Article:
Taking carbon farming out to sea

The untapped potential of seaweed

5 min readAug 12, 2020
An image of seaweed in the ocean.
Scientists are uncovering the important role that seaweed plays in the global carbon cycle. (Photo: Flickr).

by Maya Glicksman, agriculture and soil science intern and Olivia Hemond, blue carbon science intern

The fight against climate change is often waged on land, where we live, work, and breathe. But to fully take action, we need an approach that is truly global — and that means including our oceans. Just like land agriculture, ocean-based farming can become a climate mitigation tool. Its potential relies on one key crop: seaweed.

Seaweed accounts for half of all food farmed in the ocean and is used for a range of biomedical and industrial purposes. Many countries, most notably China and Indonesia, already harvest millions of tons of seaweed every year. While seaweed is a staple around the world, scientists are only beginning to evaluate its potential to remove carbon from the atmosphere and help combat climate change.

Seaweed’s carbon storage potential

Natural seaweed carbon sequestration processes can be harnessed by specially designed farms. (Image: Harvard University)

Recent research has discovered that seaweed plays a huge role in oceanic carbon sequestration. Wild, uncultivated seaweed is responsible for sequestering over a hundred million metric tons of carbon in the deep ocean every year. They live and grow, then die and decompose into bits and pieces that slowly make their way down to the ocean floor, taking their carbon with them. Once locked in the deep ocean, this carbon can be stored for hundreds or thousands of years.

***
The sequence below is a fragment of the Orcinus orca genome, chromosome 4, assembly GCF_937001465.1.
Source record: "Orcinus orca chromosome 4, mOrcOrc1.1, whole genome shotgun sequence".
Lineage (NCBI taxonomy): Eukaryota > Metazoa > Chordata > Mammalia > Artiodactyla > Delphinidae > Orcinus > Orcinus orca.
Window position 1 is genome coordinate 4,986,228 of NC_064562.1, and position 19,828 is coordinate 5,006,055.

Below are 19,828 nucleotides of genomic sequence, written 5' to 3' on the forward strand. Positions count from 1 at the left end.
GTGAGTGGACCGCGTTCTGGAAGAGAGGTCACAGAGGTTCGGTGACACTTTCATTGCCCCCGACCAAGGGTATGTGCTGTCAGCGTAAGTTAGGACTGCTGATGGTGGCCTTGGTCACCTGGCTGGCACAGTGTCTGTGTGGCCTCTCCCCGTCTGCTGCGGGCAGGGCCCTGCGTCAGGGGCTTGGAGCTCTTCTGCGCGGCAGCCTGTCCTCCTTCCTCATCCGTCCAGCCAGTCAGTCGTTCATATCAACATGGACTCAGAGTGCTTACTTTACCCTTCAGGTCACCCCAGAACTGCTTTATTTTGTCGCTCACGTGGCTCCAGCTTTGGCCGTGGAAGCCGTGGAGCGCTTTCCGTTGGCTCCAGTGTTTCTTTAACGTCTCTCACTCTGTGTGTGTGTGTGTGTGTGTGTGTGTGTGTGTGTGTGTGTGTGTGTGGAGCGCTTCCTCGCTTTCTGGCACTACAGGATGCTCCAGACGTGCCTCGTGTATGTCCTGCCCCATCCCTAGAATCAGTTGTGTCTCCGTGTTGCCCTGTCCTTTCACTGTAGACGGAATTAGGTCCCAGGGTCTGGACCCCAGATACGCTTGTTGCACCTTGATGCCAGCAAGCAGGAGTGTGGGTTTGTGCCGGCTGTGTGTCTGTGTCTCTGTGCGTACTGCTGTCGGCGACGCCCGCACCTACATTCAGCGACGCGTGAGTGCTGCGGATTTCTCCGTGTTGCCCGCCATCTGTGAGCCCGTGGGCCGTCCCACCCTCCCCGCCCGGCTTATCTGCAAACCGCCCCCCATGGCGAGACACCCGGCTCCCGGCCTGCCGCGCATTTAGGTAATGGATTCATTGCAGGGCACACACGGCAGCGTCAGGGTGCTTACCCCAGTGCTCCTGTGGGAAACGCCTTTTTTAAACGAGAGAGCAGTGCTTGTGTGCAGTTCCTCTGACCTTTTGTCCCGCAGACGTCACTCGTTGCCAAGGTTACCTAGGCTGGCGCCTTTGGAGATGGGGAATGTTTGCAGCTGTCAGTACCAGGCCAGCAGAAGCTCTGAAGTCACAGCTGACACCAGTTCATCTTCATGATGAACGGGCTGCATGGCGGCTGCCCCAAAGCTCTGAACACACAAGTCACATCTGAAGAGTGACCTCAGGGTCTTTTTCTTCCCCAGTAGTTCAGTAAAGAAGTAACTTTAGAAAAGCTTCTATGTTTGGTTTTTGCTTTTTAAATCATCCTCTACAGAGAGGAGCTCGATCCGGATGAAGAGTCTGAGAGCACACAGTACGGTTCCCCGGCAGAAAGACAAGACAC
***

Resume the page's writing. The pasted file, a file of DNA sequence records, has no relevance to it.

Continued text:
Scientists are exploring if seaweed farming practices could mimic this natural sequestration process to draw down and store more carbon in the deep ocean. Preliminary models have estimated that no-harvest seaweed farms on just 3.8% of US West Coast waters could store 34.4 million metric tons of CO2 — an amount equal to all direct emissions from California’s agriculture industry. Kick-starting pilot projects could help us better demonstrate how much carbon this strategy could remove in practice. Since the US does little seaweed farming now, to reach this scale, policy is needed to support research, development, and deployment.

Harnessing even a portion of the untapped potential sitting just off our shores would be meaningful for the environment, and existing seaweed markets are the perfect place to start developing. By upscaling these markets, we can begin to understand the possible costs and benefits of future no-harvest seaweed farming.

The power of shifting diets

Seaweed farms can expand our food production into the ocean to take pressure off the land. (Photo: Wikimedia Commons)